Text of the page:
Josie Jakovac

About Josie Jakovac

Josie Jakovac is studying B Commerce (Dalyell Scholars)/B Laws at the University of Sydney. With a big mouth, a passion for people and a love for current affairs, she’s never one to shy away from a lively debate. When she’s not sipping coffee, mulling over textbooks and rapidly typing up her next article, you’ll find her beach-hopping and making music.

Unable to see the Super Blue Blood moon? Here’s how to pretend you did

Unfortunately, the Sydney performance of the Super Blue Blood moon has been cancelled due to bad weather. But no matter, we’re here to help you lie about it. You saw it. Of course, you did.



Sydney, get ready for the most spectacular celestial spectacle of a lifetime that you’ll never actually see: a Super Blue Blood moon. Alas, we’ve been graced with steely-grey skies, rain and an all-time-high of disappointment. Still determined to not be left out of the ‘moon-talk’ loop for the next decade? Don’t worry, I’ll tell you everything you need to know to convince your future grandchildren that you witnessed this rare phenomenon.

NASA  – 2hrs ago – Twitter

“What do you get when you have a supermoon, which also happens to be the 2nd full Moon of the month, passing through Earth’s shadow during a total lunar eclipse? A #SuperBlueBloodMoon! Catch this lunar trifecta coming our way just before dawn tomorrow”

It’s been 150 years since the last lunar trifecta in the Western Hemisphere – a rather recherché convergence of a Super Moon, a Blue Moon and a total lunar eclipse. But what will this actually look like? National Geographic has a clue.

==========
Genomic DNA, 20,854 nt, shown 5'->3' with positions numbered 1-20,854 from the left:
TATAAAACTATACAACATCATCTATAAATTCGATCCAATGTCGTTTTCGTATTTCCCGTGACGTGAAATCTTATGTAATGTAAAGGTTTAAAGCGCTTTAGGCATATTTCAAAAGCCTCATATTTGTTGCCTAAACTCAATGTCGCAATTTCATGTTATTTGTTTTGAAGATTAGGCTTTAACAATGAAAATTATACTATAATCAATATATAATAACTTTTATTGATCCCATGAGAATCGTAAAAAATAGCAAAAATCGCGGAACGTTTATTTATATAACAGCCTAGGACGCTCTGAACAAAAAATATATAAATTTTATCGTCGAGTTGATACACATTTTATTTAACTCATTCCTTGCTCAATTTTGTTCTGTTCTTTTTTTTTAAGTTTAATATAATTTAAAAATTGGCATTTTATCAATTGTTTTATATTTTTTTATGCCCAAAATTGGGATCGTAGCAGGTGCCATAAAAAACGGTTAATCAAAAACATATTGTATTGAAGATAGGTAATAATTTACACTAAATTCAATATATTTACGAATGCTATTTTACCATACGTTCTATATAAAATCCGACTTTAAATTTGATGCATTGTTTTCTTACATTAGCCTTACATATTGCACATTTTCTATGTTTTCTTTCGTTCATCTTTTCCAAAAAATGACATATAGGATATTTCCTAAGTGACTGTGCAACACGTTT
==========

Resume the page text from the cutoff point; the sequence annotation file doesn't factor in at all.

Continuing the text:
The near full moon reached its closest point to earth at approximately 9:00 PM (AEST) on Tuesday, which means the full moon tonight will appear 7% larger & 14% brighter than usual. The simplest way to test this optical illusion is to hold your thumb next to the moon at the beginning and middle of the eclipse, comparing the relative size. According to Dr Tanya Hill, there should be no actual difference, it just appears that way.

TIP #1 For Sydneysiders looking to persuade their future great-grandkids: If you really want to make a convincing argument, take photos of you and your friends holding up your thumbs to the sky.

Astronomers then expect to observe the Earth’s shadow slowly gliding across the Moon’s surface from left to right from 10:48 PM (AEST) until the darkness completely engulfs it. It’s at this point that ‘Totality’ begins, the moon turns a deep shade of orange-red surrounded by a blue halo. This ‘blood red’ hue is scientifically attributed to the ‘sunrise and sunset of the Earth falling on the Moon’ simultaneously.

TIP #2: Print off the picture below and ‘forget’ about it in a drawer or cupboard, orchestrating the future situation where you (or your grandchildren) ‘accidentally’ stumble across it.


Yeah, but it was much bigger back in 2018, bluer as well. You should have seen it.


We can actually push it further than that. Thanks to the wonderful invention of the internet, you can also watch online webcasts of this atypical lunar occurrence such as the Virtual Telescope Project & Slooh.

TIP #3: Record these webcasts and store on your hard-drive as evidence of you recording the Super Blue Blood moon (WARNING: only to be attempted by the technologically advanced, if you’re anything like me then this one’s not for you).

If you follow all these steps, I personally guarantee you’ll have enough evidence to convince a small group of children that you didn’t miss this once-in-a-lifetime occurrence.

Happy ‘observing’ Sydney!



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